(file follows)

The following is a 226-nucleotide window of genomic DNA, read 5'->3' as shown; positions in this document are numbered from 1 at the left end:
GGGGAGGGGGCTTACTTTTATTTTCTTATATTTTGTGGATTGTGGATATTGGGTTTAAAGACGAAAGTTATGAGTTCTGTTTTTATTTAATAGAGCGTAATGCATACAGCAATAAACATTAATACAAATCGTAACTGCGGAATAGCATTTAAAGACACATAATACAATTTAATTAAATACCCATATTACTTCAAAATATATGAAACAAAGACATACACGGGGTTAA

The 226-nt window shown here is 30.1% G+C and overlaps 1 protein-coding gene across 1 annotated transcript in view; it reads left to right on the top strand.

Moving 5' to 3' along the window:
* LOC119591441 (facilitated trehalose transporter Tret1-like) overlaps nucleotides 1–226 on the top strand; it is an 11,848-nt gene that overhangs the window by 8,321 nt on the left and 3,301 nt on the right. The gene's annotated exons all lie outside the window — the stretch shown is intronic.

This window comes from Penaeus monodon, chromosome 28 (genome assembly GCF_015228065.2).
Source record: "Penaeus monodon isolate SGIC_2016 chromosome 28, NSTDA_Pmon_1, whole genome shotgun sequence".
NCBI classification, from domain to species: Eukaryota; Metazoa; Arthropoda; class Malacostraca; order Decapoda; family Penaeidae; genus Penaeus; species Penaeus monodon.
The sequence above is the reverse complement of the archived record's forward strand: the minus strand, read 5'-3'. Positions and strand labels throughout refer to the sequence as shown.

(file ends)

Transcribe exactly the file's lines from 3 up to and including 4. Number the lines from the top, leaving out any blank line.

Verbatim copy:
The 226-nt window shown here is 30.1% G+C and overlaps 1 protein-coding gene across 1 annotated transcript in view; it reads left to right on the top strand.

Moving 5' to 3' along the window: